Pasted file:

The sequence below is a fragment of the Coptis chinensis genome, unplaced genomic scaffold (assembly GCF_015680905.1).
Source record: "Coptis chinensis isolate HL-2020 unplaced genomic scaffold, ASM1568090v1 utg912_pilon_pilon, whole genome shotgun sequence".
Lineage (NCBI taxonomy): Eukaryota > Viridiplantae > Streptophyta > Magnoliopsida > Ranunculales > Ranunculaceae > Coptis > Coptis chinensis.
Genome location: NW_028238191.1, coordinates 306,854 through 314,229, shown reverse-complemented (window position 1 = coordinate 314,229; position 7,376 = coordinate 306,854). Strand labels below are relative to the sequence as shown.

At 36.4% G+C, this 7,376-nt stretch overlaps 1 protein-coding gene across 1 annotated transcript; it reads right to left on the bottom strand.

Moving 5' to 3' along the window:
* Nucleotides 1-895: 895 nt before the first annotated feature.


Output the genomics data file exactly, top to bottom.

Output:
The sequence below is a fragment of the Coptis chinensis genome, unplaced genomic scaffold (assembly GCF_015680905.1).
Source record: "Coptis chinensis isolate HL-2020 unplaced genomic scaffold, ASM1568090v1 utg912_pilon_pilon, whole genome shotgun sequence".
Lineage (NCBI taxonomy): Eukaryota > Viridiplantae > Streptophyta > Magnoliopsida > Ranunculales > Ranunculaceae > Coptis > Coptis chinensis.
Genome location: NW_028238191.1, coordinates 306,854 through 314,229, shown reverse-complemented (window position 1 = coordinate 314,229; position 7,376 = coordinate 306,854). Strand labels below are relative to the sequence as shown.

At 36.4% G+C, this 7,376-nt stretch overlaps 1 protein-coding gene across 1 annotated transcript; it reads right to left on the bottom strand.

Moving 5' to 3' along the window:
* Nucleotides 1-895: 895 nt before the first annotated feature.